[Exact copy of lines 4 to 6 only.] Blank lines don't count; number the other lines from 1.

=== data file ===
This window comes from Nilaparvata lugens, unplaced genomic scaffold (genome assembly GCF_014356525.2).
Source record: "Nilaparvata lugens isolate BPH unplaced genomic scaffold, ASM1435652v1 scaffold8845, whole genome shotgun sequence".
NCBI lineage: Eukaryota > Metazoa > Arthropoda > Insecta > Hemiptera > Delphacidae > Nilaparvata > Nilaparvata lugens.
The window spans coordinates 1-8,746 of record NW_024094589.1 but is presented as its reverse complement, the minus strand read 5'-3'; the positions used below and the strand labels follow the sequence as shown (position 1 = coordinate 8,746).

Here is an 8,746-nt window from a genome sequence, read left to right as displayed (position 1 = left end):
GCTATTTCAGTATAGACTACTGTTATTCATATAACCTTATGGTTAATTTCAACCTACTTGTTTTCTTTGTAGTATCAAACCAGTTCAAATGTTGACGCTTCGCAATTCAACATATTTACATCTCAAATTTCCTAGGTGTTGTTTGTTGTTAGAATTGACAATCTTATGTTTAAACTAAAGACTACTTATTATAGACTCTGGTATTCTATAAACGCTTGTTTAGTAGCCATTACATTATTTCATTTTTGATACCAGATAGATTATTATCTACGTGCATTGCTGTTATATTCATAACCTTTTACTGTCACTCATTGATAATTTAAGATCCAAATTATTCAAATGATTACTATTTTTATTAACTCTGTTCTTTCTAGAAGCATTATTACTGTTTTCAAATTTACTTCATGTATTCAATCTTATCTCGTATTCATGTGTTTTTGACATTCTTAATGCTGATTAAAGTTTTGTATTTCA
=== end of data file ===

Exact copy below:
The window spans coordinates 1-8,746 of record NW_024094589.1 but is presented as its reverse complement, the minus strand read 5'-3'; the positions used below and the strand labels follow the sequence as shown (position 1 = coordinate 8,746).

Here is an 8,746-nt window from a genome sequence, read left to right as displayed (position 1 = left end):
GCTATTTCAGTATAGACTACTGTTATTCATATAACCTTATGGTTAATTTCAACCTACTTGTTTTCTTTGTAGTATCAAACCAGTTCAAATGTTGACGCTTCGCAATTCAACATATTTACATCTCAAATTTCCTAGGTGTTGTTTGTTGTTAGAATTGACAATCTTATGTTTAAACTAAAGACTACTTATTATAGACTCTGGTATTCTATAAACGCTTGTTTAGTAGCCATTACATTATTTCATTTTTGATACCAGATAGATTATTATCTACGTGCATTGCTGTTATATTCATAACCTTTTACTGTCACTCATTGATAATTTAAGATCCAAATTATTCAAATGATTACTATTTTTATTAACTCTGTTCTTTCTAGAAGCATTATTACTGTTTTCAAATTTACTTCATGTATTCAATCTTATCTCGTATTCATGTGTTTTTGACATTCTTAATGCTGATTAAAGTTTTGTATTTCA